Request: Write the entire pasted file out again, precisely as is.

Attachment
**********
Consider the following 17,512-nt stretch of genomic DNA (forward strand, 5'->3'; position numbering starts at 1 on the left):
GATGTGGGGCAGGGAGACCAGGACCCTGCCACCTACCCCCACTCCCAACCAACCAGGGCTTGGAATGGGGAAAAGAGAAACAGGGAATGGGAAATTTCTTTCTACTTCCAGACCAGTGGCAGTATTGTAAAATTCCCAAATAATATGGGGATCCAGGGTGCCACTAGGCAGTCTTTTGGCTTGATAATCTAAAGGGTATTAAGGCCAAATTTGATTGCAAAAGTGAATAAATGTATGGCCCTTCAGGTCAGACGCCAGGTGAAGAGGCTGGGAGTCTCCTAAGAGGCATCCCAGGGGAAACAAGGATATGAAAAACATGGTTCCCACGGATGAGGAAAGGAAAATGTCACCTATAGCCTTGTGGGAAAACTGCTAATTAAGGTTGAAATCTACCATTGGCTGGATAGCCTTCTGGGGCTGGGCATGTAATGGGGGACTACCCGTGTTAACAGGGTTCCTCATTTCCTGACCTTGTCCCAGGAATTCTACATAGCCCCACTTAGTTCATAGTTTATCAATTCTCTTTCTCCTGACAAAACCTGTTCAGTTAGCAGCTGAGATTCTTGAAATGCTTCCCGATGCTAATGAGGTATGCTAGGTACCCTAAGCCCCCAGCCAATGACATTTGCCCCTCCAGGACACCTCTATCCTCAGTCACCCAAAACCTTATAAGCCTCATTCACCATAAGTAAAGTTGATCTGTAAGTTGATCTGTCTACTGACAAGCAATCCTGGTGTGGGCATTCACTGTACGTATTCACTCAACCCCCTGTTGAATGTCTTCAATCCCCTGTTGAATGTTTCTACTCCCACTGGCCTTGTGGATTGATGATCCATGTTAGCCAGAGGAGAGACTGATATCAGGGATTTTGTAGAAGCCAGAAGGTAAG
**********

Consider the following 17,512-nt stretch of genomic DNA (forward strand, 5'->3'; position numbering starts at 1 on the left):
GATGTGGGGCAGGGAGACCAGGACCCTGCCACCTACCCCCACTCCCAACCAACCAGGGCTTGGAATGGGGAAAAGAGAAACAGGGAATGGGAAATTTCTTTCTACTTCCAGACCAGTGGCAGTATTGTAAAATTCCCAAATAATATGGGGATCCAGGGTGCCACTAGGCAGTCTTTTGGCTTGATAATCTAAAGGGTATTAAGGCCAAATTTGATTGCAAAAGTGAATAAATGTATGGCCCTTCAGGTCAGACGCCAGGTGAAGAGGCTGGGAGTCTCCTAAGAGGCATCCCAGGGGAAACAAGGATATGAAAAACATGGTTCCCACGGATGAGGAAAGGAAAATGTCACCTATAGCCTTGTGGGAAAACTGCTAATTAAGGTTGAAATCTACCATTGGCTGGATAGCCTTCTGGGGCTGGGCATGTAATGGGGGACTACCCGTGTTAACAGGGTTCCTCATTTCCTGACCTTGTCCCAGGAATTCTACATAGCCCCACTTAGTTCATAGTTTATCAATTCTCTTTCTCCTGACAAAACCTGTTCAGTTAGCAGCTGAGATTCTTGAAATGCTTCCCGATGCTAATGAGGTATGCTAGGTACCCTAAGCCCCCAGCCAATGACATTTGCCCCTCCAGGACACCTCTATCCTCAGTCACCCAAAACCTTATAAGCCTCATTCACCATAAGTAAAGTTGATCTGTAAGTTGATCTGTCTACTGACAAGCAATCCTGGTGTGGGCATTCACTGTACGTATTCACTCAACCCCCTGTTGAATGTCTTCAATCCCCTGTTGAATGTTTCTACTCCCACTGGCCTTGTGGATTGATGATCCATGTTAGCCAGAGGAGAGACTGATATCAGGGATTTTGTAGAAGCCAGAAGGTAAG